Someday perhaps, someone will amend Heraclitus’ old saying “The only thing that is constant is change.” Maybe I’ll just update it myself. “The only things that are constant are change and conflict over change.” Robert Kennedy said it better, Progress is a nice word, but change is its motivator, and change has its enemies.”
If you’ve been paying attention to current events, you’re aware of some momentous social changes during the past year or so. As these have taken place, strong reaction and backlash have made the news, too. These are certainly interesting times.
As is often the case, change and the accompanying conflict spring forth from individual, internal debate. Humanity is constantly in the process of competition, tension, conflict, and the resulting changes. Instead of working together for the liberation and joy of humankind as a whole, some people place themselves in stubborn resistance to this humane objective.
Rather than being able to work well with others, many of us prefer to remain rooted in the status quo. The natural process of change and the urge to fight change means that different people get caught up in expressing their opinions and points of view. This means that nobody is really listening to each other and liberation creeps along slowly or gets sidetracked to a stagnant place. The resulting conflict often degenerates into revolutions and counter-revolutions.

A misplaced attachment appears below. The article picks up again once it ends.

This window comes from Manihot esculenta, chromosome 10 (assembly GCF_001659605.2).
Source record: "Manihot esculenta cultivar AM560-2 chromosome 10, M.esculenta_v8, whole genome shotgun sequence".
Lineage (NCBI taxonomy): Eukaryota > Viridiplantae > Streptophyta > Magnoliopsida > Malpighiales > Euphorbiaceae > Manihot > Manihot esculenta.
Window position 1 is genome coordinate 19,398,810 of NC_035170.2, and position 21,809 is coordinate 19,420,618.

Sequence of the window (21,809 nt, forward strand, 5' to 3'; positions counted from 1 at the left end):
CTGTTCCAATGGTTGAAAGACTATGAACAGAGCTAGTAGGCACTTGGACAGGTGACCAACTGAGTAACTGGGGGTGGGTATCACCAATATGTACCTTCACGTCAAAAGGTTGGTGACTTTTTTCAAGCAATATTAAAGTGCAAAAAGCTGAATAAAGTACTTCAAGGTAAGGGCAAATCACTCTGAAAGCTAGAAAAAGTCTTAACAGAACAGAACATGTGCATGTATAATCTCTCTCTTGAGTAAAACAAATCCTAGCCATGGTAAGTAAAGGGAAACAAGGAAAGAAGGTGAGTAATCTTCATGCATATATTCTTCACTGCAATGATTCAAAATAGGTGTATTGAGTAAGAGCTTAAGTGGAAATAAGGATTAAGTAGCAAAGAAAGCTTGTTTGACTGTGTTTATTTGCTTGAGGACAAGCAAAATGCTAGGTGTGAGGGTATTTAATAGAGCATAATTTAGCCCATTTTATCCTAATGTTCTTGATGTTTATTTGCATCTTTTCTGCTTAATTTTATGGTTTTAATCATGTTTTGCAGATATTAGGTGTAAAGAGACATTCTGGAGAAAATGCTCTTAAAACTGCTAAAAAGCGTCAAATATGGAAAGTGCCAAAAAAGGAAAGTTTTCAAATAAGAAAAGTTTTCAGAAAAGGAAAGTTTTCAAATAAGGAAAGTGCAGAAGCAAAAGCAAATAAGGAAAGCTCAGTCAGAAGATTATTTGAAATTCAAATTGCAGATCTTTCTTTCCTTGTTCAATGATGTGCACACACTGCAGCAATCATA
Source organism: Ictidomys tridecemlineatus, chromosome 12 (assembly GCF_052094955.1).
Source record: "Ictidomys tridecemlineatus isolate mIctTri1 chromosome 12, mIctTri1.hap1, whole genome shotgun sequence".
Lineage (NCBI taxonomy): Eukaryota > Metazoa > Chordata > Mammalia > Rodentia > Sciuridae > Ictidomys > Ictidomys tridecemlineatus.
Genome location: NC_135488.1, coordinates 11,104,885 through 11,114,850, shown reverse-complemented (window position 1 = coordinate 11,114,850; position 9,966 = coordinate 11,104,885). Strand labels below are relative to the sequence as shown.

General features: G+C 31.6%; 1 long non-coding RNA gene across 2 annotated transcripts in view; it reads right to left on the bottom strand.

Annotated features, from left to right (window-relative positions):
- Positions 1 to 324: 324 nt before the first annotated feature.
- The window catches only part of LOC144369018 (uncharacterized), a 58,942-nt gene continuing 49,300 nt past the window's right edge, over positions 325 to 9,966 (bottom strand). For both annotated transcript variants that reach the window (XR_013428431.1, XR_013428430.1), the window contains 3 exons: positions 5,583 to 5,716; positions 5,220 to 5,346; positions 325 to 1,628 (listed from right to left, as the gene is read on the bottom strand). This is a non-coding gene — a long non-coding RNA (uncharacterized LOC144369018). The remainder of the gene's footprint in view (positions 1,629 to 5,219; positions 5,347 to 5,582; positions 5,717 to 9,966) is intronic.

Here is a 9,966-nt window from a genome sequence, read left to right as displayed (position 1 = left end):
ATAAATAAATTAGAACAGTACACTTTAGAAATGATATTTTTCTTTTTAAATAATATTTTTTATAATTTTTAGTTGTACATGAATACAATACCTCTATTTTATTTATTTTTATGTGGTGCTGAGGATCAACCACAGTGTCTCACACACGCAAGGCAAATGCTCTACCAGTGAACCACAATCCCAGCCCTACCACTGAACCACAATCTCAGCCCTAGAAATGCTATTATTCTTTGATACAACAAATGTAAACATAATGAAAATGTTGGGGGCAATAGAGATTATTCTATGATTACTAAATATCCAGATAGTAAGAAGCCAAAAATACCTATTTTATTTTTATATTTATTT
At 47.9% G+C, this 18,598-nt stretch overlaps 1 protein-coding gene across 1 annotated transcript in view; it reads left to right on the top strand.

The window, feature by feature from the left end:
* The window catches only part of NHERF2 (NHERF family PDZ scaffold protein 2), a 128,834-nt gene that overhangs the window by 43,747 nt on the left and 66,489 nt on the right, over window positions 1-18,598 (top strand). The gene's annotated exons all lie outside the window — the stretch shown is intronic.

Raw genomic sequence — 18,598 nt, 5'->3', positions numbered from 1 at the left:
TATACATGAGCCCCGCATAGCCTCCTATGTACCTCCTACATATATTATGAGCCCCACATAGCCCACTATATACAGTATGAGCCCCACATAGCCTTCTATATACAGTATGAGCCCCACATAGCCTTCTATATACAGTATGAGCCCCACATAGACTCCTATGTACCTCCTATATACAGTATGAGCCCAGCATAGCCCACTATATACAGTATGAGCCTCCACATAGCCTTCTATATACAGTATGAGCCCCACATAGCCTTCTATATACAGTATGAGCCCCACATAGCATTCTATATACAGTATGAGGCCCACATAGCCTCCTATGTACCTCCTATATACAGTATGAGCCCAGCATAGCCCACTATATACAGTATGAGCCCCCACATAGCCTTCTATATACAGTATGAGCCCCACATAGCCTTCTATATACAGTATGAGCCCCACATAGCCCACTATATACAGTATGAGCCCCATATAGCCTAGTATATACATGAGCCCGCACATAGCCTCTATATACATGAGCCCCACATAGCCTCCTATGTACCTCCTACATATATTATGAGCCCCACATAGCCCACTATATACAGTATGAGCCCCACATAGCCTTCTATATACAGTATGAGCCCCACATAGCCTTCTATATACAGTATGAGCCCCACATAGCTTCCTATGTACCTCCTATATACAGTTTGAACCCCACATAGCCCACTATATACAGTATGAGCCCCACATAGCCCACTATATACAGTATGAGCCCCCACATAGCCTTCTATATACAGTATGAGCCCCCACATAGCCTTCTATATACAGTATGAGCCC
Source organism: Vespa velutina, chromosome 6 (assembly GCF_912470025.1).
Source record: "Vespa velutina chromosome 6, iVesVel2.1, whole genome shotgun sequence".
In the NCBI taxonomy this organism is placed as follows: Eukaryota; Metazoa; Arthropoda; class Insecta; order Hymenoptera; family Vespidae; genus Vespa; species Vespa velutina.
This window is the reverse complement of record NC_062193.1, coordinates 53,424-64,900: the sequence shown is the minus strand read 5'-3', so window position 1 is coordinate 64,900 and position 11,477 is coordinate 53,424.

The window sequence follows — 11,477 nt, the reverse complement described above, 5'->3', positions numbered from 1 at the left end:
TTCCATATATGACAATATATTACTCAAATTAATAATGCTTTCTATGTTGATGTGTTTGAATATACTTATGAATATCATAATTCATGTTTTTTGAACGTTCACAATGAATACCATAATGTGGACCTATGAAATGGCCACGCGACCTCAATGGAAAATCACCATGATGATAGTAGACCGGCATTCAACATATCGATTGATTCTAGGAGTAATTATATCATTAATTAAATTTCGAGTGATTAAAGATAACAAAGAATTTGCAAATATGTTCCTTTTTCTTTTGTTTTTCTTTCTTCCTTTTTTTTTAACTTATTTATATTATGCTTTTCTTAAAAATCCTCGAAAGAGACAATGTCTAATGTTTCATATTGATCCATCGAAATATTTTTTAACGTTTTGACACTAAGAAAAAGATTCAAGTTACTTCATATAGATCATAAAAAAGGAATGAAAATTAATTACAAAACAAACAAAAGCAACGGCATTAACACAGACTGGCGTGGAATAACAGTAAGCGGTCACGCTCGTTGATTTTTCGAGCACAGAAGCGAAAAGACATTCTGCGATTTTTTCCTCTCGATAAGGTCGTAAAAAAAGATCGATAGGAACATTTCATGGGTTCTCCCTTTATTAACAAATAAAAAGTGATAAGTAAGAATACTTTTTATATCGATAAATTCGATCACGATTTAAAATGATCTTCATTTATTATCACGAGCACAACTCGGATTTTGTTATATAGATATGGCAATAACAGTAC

There are other times when the need to change and conflict work together in order to bring about a happier, positive result. We see this happen in the case of group oriented problem solving like the technique of brainstorming. In these instances, the group is generally oriented in favor of a particular outcome but the individuals have different ideas as to how to accomplish it. It is in this positive environment where individuals present their ideas, have them challenged, then have them improved and blended by the contributions of other group members.
When we accept the reality of human diversity and different points of view we can become more objective and thoughtful regarding change and conflict. We can then understand that each individual has something to contribute. Everyone then benefits because they learn more about that individual and her or his attributes.
The basic thing to remember is that changes are coming, like them or not. Our challenge is that these changes happen in positive, constructive ways. The inevitable conflicts will need to be helpfully resolved.
Our contemporary civilization is more closely intertwined than ever before. This means there will continue to be great changes and conflicts in the foreseeable future. Diplomacy, empathy, and compromise can help bring about a strategy and purpose that can be used positively by and for everyone involved.
Everyone is ultimately involved.